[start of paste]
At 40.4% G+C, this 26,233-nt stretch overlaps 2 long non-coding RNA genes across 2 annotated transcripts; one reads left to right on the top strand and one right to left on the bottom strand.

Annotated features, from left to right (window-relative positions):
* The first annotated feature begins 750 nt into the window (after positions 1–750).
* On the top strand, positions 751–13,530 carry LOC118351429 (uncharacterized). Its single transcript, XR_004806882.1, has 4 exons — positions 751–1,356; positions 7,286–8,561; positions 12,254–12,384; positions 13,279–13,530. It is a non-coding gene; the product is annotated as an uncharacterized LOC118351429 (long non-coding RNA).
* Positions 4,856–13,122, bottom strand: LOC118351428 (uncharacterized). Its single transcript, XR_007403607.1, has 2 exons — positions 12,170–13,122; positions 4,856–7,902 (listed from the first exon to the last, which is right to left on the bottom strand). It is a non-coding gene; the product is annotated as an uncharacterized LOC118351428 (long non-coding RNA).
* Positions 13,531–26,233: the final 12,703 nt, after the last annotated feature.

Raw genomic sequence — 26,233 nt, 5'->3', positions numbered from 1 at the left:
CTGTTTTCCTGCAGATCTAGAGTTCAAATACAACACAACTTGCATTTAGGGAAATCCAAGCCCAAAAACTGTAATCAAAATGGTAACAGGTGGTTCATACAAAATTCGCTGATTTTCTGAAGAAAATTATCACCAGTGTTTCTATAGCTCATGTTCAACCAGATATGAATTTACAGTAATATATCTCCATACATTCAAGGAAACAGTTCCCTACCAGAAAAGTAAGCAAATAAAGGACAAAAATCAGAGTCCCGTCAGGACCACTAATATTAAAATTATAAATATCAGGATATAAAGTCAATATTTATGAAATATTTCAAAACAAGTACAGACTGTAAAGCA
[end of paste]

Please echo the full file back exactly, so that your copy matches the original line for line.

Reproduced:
At 40.4% G+C, this 26,233-nt stretch overlaps 2 long non-coding RNA genes across 2 annotated transcripts; one reads left to right on the top strand and one right to left on the bottom strand.

Annotated features, from left to right (window-relative positions):
* The first annotated feature begins 750 nt into the window (after positions 1–750).
* On the top strand, positions 751–13,530 carry LOC118351429 (uncharacterized). Its single transcript, XR_004806882.1, has 4 exons — positions 751–1,356; positions 7,286–8,561; positions 12,254–12,384; positions 13,279–13,530. It is a non-coding gene; the product is annotated as an uncharacterized LOC118351429 (long non-coding RNA).
* Positions 4,856–13,122, bottom strand: LOC118351428 (uncharacterized). Its single transcript, XR_007403607.1, has 2 exons — positions 12,170–13,122; positions 4,856–7,902 (listed from the first exon to the last, which is right to left on the bottom strand). It is a non-coding gene; the product is annotated as an uncharacterized LOC118351428 (long non-coding RNA).
* Positions 13,531–26,233: the final 12,703 nt, after the last annotated feature.

Raw genomic sequence — 26,233 nt, 5'->3', positions numbered from 1 at the left:
CTGTTTTCCTGCAGATCTAGAGTTCAAATACAACACAACTTGCATTTAGGGAAATCCAAGCCCAAAAACTGTAATCAAAATGGTAACAGGTGGTTCATACAAAATTCGCTGATTTTCTGAAGAAAATTATCACCAGTGTTTCTATAGCTCATGTTCAACCAGATATGAATTTACAGTAATATATCTCCATACATTCAAGGAAACAGTTCCCTACCAGAAAAGTAAGCAAATAAAGGACAAAAATCAGAGTCCCGTCAGGACCACTAATATTAAAATTATAAATATCAGGATATAAAGTCAATATTTATGAAATATTTCAAAACAAGTACAGACTGTAAAGCA